The unmet need in geographic atrophy

Geographic Atrophy

Vision loss in GA may also lead to loss of independence1,2

Vision loss leaves patients and their carers facing emotional and financial burdens that impact their ability to perform essential and enjoyable daily activities.1,2

Your patients face losing their ability to do even simple things that others may take for granted:*3






GA can leave its mark on patients in more ways than one2,3

Geographic atrophy comes with a large emotional burden and loss of independence.†3

~7 out of 10 people living with GA feel the impact of vision decline on their quality of life and independence is worse than they expected†3

Almost half of patients who have difficulty recognising faces due to vision loss feel frustrated when they can’t recognise friends or family†‡3

Over a third of patients withdrew from their social lives due to vision loss†3

Almost three-quarters of patients living with geographic atrophy find their vision was impacted faster than they anticipated†3

Patients report that needing extra help to perform everyday tasks impacts not only their mental health, but also their relationships†3

Get to know Bill: listen to his experience of living with geographic atrophy

Bill was diagnosed with AMD in 1997, which developed into geographic atrophy by 2009. In this video, Bill shares how geographic atrophy has affected his life.

“My first thought was one of devastation. My imagination just ran riot. All questions were going through my head; will I go blind? If so, when will the lights go out?”

– Bill Best


Hear the full story: learn more about Bill’s experience of geographic atrophy, from his initial symptoms to diagnosis to navigating vision loss and seeking support from a GA patient group.

Access useful information and resources to help patients with geographic atrophy and their caregivers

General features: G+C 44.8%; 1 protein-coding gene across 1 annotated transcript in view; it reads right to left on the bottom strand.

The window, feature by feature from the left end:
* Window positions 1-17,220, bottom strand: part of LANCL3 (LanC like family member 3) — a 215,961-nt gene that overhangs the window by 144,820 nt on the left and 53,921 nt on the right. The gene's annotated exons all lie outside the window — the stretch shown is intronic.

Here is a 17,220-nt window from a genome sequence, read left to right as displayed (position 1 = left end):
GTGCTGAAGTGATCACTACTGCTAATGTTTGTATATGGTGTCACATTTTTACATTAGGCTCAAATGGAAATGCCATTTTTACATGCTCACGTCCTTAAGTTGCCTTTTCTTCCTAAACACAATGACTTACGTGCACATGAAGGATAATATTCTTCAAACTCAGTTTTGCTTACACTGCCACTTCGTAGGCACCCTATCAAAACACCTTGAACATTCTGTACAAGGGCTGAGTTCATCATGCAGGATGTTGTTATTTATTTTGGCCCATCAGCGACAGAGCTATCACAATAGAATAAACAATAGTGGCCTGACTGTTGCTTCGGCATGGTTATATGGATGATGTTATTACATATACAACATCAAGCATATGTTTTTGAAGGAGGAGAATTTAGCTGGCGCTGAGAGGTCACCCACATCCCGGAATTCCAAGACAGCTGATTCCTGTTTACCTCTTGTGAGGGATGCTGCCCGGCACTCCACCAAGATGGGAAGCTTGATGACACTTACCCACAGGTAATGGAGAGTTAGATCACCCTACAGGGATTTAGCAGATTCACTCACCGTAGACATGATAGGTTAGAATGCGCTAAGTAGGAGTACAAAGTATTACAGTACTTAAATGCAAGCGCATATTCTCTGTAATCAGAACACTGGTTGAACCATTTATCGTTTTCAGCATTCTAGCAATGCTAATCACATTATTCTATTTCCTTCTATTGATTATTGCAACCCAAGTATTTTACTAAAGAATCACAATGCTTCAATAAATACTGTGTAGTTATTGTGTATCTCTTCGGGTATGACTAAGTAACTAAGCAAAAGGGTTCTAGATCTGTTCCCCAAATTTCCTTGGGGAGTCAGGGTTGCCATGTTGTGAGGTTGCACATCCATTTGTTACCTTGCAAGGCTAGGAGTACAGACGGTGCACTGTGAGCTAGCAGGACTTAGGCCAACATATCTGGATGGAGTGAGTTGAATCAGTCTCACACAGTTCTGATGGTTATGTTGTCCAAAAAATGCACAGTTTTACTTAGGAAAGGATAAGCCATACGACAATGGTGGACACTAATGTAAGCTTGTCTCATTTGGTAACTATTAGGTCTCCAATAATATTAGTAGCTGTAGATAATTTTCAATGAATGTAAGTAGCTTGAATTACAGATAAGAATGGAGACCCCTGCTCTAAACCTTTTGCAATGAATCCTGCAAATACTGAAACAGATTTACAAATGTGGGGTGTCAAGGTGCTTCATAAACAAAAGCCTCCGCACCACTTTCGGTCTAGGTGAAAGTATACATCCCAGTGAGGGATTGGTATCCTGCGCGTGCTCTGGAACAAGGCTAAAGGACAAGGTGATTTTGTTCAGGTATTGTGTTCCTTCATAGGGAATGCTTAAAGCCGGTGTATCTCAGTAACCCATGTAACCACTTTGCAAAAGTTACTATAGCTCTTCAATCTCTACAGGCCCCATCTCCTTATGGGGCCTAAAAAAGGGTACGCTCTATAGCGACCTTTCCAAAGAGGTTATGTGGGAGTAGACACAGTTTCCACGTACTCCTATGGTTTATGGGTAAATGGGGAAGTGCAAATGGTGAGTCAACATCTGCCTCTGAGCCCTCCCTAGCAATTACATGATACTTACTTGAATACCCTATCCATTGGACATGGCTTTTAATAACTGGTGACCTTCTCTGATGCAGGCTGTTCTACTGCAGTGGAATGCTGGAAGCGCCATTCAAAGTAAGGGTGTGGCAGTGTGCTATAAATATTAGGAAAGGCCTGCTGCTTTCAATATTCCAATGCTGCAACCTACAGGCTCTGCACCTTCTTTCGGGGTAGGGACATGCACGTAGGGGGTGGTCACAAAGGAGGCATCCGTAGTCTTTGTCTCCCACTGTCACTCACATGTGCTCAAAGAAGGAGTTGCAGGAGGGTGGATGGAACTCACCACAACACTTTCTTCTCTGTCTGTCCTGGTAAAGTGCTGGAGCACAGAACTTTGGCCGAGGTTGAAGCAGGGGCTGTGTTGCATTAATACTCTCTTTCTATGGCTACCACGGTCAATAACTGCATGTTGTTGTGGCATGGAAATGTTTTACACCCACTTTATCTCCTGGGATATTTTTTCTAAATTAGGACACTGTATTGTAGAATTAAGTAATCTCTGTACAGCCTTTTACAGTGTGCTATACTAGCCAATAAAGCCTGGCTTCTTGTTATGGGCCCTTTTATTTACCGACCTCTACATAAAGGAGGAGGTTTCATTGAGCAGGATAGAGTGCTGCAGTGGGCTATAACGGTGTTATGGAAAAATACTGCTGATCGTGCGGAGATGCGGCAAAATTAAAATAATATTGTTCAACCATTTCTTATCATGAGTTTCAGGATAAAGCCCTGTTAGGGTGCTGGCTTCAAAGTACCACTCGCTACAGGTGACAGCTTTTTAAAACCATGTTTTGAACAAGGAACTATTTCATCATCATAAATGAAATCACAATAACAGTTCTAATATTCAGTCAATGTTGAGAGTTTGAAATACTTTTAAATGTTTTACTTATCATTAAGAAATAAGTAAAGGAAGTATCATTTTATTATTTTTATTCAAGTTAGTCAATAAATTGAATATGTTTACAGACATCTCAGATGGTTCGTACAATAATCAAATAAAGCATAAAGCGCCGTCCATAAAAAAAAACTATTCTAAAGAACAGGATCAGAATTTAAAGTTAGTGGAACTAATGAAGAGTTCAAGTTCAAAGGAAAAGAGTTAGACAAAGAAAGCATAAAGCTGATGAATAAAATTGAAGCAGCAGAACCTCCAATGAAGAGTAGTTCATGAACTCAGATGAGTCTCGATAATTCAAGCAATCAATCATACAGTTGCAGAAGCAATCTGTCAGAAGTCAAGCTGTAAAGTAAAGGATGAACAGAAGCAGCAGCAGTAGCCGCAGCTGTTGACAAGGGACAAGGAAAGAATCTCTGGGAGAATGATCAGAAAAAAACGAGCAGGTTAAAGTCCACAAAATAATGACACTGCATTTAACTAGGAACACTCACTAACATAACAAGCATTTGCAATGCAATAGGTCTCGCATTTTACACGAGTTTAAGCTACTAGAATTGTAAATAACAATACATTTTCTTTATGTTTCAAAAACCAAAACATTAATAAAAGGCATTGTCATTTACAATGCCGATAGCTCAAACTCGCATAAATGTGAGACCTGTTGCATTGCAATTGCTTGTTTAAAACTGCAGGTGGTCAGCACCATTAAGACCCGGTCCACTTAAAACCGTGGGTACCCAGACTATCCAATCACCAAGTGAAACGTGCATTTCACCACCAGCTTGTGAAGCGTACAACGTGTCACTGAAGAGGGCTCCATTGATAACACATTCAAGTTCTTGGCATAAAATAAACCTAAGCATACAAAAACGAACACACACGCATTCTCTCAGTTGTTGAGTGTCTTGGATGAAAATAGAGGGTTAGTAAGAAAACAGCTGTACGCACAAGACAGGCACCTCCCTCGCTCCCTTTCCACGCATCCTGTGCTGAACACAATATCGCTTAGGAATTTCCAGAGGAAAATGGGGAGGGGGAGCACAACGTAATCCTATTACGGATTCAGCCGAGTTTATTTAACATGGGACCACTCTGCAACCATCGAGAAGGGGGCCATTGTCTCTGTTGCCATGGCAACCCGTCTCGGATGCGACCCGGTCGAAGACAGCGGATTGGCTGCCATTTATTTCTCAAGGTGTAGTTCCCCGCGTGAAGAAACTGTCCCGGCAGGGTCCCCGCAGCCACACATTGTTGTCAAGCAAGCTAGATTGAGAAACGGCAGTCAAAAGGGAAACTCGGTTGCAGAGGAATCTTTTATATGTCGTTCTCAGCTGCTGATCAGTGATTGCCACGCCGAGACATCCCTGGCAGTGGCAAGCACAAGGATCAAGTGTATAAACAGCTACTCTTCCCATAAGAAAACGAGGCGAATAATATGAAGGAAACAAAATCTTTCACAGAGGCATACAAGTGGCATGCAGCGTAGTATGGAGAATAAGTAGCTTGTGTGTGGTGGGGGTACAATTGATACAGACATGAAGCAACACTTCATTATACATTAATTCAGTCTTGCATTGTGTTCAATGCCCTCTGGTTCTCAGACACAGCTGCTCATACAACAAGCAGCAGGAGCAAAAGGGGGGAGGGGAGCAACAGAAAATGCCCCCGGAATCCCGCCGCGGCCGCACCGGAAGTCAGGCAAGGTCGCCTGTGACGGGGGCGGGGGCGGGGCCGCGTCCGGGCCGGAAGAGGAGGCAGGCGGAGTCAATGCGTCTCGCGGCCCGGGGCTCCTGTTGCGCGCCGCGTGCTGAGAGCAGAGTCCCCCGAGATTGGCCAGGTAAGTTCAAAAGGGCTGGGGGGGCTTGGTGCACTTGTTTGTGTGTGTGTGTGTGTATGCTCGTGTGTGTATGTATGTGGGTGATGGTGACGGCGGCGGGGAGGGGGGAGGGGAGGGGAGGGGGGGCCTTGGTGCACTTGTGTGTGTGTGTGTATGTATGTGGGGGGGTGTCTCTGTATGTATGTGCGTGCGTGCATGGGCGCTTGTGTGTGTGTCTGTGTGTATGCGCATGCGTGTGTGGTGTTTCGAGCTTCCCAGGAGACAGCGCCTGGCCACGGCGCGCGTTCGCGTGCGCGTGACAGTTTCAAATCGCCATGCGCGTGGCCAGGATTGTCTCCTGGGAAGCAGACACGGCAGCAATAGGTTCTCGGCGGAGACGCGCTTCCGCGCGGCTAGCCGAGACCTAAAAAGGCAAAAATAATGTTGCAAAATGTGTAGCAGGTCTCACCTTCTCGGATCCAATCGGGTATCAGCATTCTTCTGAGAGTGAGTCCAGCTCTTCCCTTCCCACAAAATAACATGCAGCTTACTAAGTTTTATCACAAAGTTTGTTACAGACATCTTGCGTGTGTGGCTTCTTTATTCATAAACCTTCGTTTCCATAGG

Patients want to be engaged in their condition and its management:

Almost all patients want more information about geographic atrophy to feel empowered to take control of their disease†3

~8 out of 10 wish there were more educational materials available for patients and caregivers†3

We’ve partnered with GA patients to create resources tailored to their needs

Working together with patients living with vision loss and the retina community, Apellis has created dryAMD, a website dedicated to providing information and support to those affected by geographic atrophy, an advanced form of age-related macular degeneration, as well as those who care for them.





What is geographic atrophy

By 2040, 18 million people may be facing progressive, irreversible, and permanent vision loss.4,5

Progression in geographic atrophy

Geographic atrophy is progressive and irreversible, eventually leading to permanent vision loss.3–6

Complement overactivation in geographic atrophy

Overactivation of the complement system can be detrimental and is associated with several serious diseases, including geographic atrophy.9

*Driving (74%), reading (68%), travelling (62%), hobbies and social activities (43%), and the ability to work or volunteer (42%).3

From the global Geographic Atrophy Insights Survey (GAINS) (N=203) conducted by The Harris Poll and sponsored by Apellis Pharmaceuticals in 2021. Online/telephone survey in participants >60 years old from the US, UK, France, Germany, Italy, Netherlands, Sweden, Canada, and Australia. Participants self-reported they had been diagnosed with AMD, with dry AMD in ≥1 of their eyes. They also had advanced atrophic AMD or advanced/late/late-stage dry AMD or advanced dry AMD or GA in ≥1 of their eyes and were experiencing >3 GA symptoms out of a list of ~15 symptoms.3

Small base size <100.3


  1. Jones D, et al. Invest Ophthalmol Vis Sci. 2022;63(7):A0145.
  2. Sivaprasad S, et al. Ophthalmol Ther. 2019;8(1):115–124.
  3. Apellis & The Harris Poll. 2022. Geographic Atrophy Insights Survey (GAINS).
  4. Wong WL, et al. Lancet Glob Health. 2014;2(2):e106–e116 and supplementary appendix.
  5. Fleckenstein M, et al. Ophthalmology. 2018;125(3):369–390.
  6. Holz FG, et al. Ophthalmology. 2014;121(5):1079–1091.
  7. Boyer DS, et al. Retina. 2017;37(5):819–835.
  8. Lindblad AS, et al. Arch Ophthalmol. 2009;127(9):1168–1174.
  9. Liao DS, et al. Ophthalmology. 2020;127(2):186–195.

EU-GA-2300007     June 2023